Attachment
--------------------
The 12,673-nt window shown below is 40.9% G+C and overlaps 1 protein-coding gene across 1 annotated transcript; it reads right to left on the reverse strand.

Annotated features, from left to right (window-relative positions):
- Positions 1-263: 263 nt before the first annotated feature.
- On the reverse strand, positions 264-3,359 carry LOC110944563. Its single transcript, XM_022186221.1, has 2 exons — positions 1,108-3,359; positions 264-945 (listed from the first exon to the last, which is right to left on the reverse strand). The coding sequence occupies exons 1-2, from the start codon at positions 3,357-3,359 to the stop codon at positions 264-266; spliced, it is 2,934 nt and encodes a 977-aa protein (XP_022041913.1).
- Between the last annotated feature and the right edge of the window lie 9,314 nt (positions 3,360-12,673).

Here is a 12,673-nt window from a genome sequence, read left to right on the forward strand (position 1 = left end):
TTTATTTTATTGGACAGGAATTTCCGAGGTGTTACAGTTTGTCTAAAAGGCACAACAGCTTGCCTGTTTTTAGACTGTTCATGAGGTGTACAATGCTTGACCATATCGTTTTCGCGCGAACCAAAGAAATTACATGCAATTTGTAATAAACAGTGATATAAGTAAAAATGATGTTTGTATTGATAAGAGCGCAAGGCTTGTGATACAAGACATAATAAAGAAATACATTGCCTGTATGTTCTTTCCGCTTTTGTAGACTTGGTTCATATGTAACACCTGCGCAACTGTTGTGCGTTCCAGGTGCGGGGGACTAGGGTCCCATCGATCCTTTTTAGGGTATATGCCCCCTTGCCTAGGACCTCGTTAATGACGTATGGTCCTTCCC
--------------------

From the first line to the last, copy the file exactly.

The 12,673-nt window shown below is 40.9% G+C and overlaps 1 protein-coding gene across 1 annotated transcript; it reads right to left on the reverse strand.

Annotated features, from left to right (window-relative positions):
- Positions 1-263: 263 nt before the first annotated feature.
- On the reverse strand, positions 264-3,359 carry LOC110944563. Its single transcript, XM_022186221.1, has 2 exons — positions 1,108-3,359; positions 264-945 (listed from the first exon to the last, which is right to left on the reverse strand). The coding sequence occupies exons 1-2, from the start codon at positions 3,357-3,359 to the stop codon at positions 264-266; spliced, it is 2,934 nt and encodes a 977-aa protein (XP_022041913.1).
- Between the last annotated feature and the right edge of the window lie 9,314 nt (positions 3,360-12,673).

Here is a 12,673-nt window from a genome sequence, read left to right on the forward strand (position 1 = left end):
TTTATTTTATTGGACAGGAATTTCCGAGGTGTTACAGTTTGTCTAAAAGGCACAACAGCTTGCCTGTTTTTAGACTGTTCATGAGGTGTACAATGCTTGACCATATCGTTTTCGCGCGAACCAAAGAAATTACATGCAATTTGTAATAAACAGTGATATAAGTAAAAATGATGTTTGTATTGATAAGAGCGCAAGGCTTGTGATACAAGACATAATAAAGAAATACATTGCCTGTATGTTCTTTCCGCTTTTGTAGACTTGGTTCATATGTAACACCTGCGCAACTGTTGTGCGTTCCAGGTGCGGGGGACTAGGGTCCCATCGATCCTTTTTAGGGTATATGCCCCCTTGCCTAGGACCTCGTTAATGACGTATGGTCCTTCCC